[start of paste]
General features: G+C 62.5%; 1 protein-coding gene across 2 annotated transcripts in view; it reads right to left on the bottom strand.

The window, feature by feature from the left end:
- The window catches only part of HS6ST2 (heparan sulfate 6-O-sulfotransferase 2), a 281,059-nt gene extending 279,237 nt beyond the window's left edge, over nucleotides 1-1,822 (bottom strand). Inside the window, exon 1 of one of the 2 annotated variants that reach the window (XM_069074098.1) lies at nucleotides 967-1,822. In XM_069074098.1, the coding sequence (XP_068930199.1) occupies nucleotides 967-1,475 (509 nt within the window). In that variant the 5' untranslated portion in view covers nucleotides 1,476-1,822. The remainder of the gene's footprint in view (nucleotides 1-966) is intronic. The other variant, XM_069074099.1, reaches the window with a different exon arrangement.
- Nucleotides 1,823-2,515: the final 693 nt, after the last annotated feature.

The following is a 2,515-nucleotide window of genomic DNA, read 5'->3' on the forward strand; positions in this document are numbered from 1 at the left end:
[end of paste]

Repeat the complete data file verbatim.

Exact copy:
General features: G+C 62.5%; 1 protein-coding gene across 2 annotated transcripts in view; it reads right to left on the bottom strand.

The window, feature by feature from the left end:
- The window catches only part of HS6ST2 (heparan sulfate 6-O-sulfotransferase 2), a 281,059-nt gene extending 279,237 nt beyond the window's left edge, over nucleotides 1-1,822 (bottom strand). Inside the window, exon 1 of one of the 2 annotated variants that reach the window (XM_069074098.1) lies at nucleotides 967-1,822. In XM_069074098.1, the coding sequence (XP_068930199.1) occupies nucleotides 967-1,475 (509 nt within the window). In that variant the 5' untranslated portion in view covers nucleotides 1,476-1,822. The remainder of the gene's footprint in view (nucleotides 1-966) is intronic. The other variant, XM_069074099.1, reaches the window with a different exon arrangement.
- Nucleotides 1,823-2,515: the final 693 nt, after the last annotated feature.

The following is a 2,515-nucleotide window of genomic DNA, read 5'->3' on the forward strand; positions in this document are numbered from 1 at the left end: